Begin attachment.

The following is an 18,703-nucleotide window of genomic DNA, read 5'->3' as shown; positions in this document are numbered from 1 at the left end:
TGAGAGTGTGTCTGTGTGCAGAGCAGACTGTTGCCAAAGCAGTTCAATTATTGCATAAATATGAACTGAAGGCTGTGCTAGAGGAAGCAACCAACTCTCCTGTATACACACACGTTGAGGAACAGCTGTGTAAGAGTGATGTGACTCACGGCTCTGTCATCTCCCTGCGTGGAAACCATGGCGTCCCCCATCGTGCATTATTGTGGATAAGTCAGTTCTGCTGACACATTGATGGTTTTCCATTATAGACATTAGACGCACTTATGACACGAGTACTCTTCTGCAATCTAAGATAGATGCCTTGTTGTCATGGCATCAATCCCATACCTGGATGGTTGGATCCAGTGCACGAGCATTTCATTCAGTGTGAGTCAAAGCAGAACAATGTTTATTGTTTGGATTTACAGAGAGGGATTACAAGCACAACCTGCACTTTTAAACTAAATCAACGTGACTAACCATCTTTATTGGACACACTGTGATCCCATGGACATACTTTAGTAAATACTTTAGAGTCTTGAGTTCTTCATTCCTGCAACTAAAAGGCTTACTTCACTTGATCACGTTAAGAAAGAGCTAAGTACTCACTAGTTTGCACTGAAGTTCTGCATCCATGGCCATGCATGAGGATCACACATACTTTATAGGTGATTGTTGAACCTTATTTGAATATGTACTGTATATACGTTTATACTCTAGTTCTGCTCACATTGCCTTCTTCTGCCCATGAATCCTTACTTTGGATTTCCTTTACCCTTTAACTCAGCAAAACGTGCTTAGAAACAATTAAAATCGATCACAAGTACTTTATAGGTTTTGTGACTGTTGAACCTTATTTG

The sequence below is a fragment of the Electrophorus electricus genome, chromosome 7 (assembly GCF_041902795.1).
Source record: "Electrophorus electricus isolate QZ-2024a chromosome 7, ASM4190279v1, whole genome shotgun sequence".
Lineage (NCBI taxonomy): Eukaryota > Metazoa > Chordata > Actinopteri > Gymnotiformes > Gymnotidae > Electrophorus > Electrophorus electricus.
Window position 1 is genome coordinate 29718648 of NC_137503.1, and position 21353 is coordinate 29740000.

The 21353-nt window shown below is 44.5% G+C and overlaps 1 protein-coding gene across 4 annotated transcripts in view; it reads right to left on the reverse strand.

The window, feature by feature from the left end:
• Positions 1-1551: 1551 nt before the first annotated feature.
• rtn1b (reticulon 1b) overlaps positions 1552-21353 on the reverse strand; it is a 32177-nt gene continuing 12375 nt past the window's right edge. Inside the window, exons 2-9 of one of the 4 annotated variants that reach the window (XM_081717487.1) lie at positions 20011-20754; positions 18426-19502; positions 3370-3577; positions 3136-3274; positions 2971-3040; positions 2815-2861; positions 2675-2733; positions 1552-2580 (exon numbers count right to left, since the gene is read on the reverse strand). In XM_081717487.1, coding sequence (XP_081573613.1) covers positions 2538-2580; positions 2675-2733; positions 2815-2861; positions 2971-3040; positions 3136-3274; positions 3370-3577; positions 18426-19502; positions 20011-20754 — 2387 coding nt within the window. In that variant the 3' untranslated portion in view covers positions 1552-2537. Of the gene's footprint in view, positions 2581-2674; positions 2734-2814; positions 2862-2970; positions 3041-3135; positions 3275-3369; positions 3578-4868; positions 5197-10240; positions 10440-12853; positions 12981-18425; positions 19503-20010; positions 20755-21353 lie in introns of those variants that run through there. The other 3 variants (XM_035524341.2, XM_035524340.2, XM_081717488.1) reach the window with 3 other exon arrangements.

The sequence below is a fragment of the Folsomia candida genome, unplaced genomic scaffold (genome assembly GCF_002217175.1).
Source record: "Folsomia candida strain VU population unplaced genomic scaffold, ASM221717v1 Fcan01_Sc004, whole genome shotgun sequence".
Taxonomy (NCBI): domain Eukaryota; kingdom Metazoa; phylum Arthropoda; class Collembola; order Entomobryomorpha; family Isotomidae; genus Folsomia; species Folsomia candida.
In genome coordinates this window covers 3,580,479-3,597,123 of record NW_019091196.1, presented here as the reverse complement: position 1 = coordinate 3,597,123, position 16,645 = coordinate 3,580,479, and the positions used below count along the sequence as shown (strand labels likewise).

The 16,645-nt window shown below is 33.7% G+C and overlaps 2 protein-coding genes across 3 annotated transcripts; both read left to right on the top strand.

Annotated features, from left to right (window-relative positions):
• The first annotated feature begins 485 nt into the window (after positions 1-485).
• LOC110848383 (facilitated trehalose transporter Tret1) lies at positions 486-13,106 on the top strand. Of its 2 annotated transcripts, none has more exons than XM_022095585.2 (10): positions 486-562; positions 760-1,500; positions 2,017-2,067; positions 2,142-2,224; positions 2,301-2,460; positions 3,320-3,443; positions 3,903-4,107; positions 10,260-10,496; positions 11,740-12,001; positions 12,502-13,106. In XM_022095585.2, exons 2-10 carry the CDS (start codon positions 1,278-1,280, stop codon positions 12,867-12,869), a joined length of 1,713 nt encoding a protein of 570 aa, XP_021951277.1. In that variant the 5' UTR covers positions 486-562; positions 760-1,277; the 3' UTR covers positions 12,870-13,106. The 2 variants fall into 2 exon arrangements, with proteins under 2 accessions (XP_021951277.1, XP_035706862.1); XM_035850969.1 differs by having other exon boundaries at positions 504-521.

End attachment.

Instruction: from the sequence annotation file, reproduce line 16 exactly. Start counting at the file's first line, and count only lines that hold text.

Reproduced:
Annotated features, from left to right (window-relative positions):